SAN DIEGO -- Still bothered by nagging pain in his left foot -- and now also enduring issues with his right foot -- Luis Castillo has descended into something of a platoon with Alex Cora at second base.

Cora got the starting nod over Castillo at second base on Monday against San Diego right-hander Kevin Correia.

"I'm going to probably go that way until Luis starts moving a little bit better on that foot," said Mets manager Jerry Manuel.

If the Mets face several right-handed starters in a row, the switch-hitting Castillo is likely to play against some of them, and he should continue to start regularly against lefties.

But against most right-handed starters, Castillo will sit.

The goal is to provide him with regular rest in the hopes that the nagging bone bruise in his left foot might finally heal.

Though Castillo downplayed the severity of his injury prior to Monday's game, Manuel said that by favoring his right side, Castillo has now caused some discomfort in that foot as well.

It is still possible that the veteran may require a disabled-list stint sometime in the near future.

"We have to keep doing what we're doing, and if it doesn't get any better, then we have to make a decision which way we're going to go," Manuel said. "[If we] decide, 'Hey, this is not benefiting him and it's not benefiting us,' then we have to give him rest, put him on the DL."

Perez reiterates intention to stay with Mets

SAN DIEGO -- Oliver Perez reiterated Monday that he has no desire to work out his struggles in the Minors.

Sent to the bullpen earlier this month, Perez has since made merely three low-pressure relief appearances for the Mets. Though the team has internally discussed the prospect of asking its $36-million lefty to report to the Minors, Perez is under no contractual obligation to do so.

"I've been around here, and I know what I have to do to be better," Perez said.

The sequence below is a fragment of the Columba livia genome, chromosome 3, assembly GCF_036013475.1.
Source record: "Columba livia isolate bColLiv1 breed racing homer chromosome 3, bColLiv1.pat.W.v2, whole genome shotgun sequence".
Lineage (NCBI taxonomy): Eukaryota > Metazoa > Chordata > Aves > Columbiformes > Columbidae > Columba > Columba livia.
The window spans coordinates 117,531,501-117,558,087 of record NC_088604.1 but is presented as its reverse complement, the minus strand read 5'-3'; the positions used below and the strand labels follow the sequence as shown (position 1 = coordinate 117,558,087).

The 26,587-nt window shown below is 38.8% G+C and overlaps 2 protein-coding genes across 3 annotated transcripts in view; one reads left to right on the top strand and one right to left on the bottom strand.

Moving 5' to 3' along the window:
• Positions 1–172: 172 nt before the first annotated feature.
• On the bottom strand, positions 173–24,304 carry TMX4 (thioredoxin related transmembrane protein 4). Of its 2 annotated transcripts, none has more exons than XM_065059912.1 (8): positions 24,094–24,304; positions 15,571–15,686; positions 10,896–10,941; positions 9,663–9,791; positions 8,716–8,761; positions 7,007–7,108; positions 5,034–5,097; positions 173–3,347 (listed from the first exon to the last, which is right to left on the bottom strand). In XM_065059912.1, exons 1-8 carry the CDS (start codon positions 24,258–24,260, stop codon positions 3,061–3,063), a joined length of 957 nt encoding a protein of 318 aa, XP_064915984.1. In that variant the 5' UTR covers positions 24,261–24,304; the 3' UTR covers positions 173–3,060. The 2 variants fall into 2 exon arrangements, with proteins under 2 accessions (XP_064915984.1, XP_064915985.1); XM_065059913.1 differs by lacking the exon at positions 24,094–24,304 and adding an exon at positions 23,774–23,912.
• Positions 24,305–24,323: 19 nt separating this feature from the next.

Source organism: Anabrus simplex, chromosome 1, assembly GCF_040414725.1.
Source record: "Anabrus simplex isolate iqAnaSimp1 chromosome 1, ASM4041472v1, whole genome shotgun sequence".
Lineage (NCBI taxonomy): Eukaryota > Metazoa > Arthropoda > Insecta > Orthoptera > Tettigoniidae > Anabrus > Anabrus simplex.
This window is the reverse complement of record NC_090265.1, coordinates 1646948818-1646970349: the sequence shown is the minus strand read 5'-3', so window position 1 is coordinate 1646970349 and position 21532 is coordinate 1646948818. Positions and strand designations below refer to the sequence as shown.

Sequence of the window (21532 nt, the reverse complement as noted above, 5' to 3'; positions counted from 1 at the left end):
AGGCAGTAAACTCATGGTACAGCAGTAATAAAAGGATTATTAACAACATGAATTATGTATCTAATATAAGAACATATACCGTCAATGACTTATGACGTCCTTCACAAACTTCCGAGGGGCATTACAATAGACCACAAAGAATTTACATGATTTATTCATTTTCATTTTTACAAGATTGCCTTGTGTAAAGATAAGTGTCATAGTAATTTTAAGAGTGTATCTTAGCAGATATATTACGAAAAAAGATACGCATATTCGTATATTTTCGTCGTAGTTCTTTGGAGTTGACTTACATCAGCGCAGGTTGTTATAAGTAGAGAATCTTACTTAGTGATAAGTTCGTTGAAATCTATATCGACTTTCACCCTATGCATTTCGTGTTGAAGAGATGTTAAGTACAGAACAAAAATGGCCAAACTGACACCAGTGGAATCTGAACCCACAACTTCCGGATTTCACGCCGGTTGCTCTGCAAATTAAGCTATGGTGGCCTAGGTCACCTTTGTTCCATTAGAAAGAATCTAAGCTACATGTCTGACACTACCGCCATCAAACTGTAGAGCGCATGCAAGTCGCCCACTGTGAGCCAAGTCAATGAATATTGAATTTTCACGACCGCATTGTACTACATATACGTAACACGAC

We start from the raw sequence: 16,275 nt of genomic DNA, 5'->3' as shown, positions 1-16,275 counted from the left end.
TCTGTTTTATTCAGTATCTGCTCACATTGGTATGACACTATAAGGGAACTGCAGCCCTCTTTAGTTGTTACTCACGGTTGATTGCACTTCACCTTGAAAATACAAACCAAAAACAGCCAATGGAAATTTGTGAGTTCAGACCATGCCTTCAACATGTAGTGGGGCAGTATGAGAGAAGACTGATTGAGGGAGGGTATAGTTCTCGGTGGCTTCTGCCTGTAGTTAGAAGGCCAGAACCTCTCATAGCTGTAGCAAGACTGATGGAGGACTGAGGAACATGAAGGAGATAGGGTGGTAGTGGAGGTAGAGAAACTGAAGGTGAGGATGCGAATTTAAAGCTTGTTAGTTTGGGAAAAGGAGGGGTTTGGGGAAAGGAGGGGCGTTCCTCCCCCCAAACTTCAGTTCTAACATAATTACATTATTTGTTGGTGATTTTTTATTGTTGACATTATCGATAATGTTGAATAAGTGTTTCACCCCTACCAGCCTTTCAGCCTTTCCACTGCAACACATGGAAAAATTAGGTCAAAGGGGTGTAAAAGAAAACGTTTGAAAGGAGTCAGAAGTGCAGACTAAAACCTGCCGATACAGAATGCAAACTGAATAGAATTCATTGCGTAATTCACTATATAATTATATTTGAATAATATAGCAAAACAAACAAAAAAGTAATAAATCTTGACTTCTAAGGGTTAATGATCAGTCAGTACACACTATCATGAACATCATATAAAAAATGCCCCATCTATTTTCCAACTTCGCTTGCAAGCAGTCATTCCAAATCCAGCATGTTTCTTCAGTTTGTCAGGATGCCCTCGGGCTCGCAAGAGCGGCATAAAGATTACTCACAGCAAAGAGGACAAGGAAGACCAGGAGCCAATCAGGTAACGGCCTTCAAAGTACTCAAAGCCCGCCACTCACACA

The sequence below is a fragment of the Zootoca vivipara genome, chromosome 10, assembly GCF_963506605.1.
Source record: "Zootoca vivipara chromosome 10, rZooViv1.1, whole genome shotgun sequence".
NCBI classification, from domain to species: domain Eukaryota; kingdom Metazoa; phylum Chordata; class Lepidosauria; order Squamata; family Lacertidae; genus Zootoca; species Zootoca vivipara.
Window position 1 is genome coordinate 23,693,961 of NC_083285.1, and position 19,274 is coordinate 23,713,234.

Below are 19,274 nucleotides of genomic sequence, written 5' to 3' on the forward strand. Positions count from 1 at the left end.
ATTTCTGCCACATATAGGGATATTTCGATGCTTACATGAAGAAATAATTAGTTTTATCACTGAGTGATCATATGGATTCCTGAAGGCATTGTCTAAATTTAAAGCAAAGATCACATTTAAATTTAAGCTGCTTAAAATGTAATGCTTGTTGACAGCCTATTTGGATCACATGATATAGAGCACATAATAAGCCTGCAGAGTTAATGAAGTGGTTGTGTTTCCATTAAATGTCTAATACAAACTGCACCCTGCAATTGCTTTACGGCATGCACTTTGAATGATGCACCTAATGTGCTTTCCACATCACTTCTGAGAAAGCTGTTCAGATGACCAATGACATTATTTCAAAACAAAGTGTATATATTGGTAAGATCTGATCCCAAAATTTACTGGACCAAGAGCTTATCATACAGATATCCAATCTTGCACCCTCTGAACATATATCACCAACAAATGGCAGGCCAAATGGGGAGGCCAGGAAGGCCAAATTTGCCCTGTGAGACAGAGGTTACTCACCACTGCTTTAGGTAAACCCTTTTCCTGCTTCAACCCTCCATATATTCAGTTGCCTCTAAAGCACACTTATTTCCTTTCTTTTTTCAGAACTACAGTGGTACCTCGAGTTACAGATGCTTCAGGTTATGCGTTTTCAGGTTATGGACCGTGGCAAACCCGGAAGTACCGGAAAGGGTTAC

Asked if Perez was hurting the team by staying in the Major Leagues, manager Jerry Manuel quipped: "Only if we need a long reliever."

"That's a decision that I guess he's earned the right to make," Manuel said. "My job is to manage what I have."

What Manuel has is a lefty having trouble commanding the strike zone or throwing with his old mid-90s -- or even low-90s -- velocity. Now pitching exclusively in low-leverage situations, Perez has become essentially useless for the Mets in close games.

In his only relief appearance of any length Saturday in Milwaukee, Perez walked two and allowed three runs in two innings.

But he maintains that by staying in the Majors, he can help the team.

"I just have to keep working," Perez said. "When they give me the opportunity, I have to be ready."

An opportunity came during Monday's blowout loss to the Padres, with the Mets trailing late. Perez entered with one out in the sixth inning and finished the game, allowing two earned runs on four hits.

Perez would not comment on a published report that his teammates believe he is hurting the team by staying. Manuel, for his part, said that he was unconcerned by any clubhouse drama regarding Perez.

Niese remains in line for Saturday return

SAN DIEGO -- Jon Niese pitched six innings of two-run ball in a rehab appearance with Triple-A Buffalo on Monday, remaining in line to start Saturday for the Mets.

Niese, who walked none and struck out three against Syracuse, has been on the disabled list since May 17 with a mild strain of his right hamstring.

Mets manager Jerry Manuel indicated that, barring a setback, Niese will start Saturday against the Marlins, taking the spot of Fernando Nieve.

Niese was 1-2 with a 4.79 ERA in eight starts prior to the injury.

Dessens likely to see more prominent role

SAN DIEGO -- Elmer Dessens is pitching well for the Mets, and few other relievers are. So if the Mets are in a tight game in the eighth inning, manager Jerry Manuel will likely turn to Dessens.

Jenrry Mejia is no longer in the eighth-inning mix after allowing multiple baserunners in eight of his past nine appearances. Though Mejia has only allowed runs in three of those games, he has put far too many men on base for Manuel to remain comfortable with him in close games.

"I still think there's a little too much traffic once he takes the mound," Manuel said. "He's gotten out of it, but it's still too much."

Dessens, by comparison, has pitched three consecutive scoreless -- and clean -- innings. Though he did allow two runs in his first big league appearance this year, that came against the Yankees, after Dessens earned a last-minute callup and arrived at Citi Field with the game already in progress.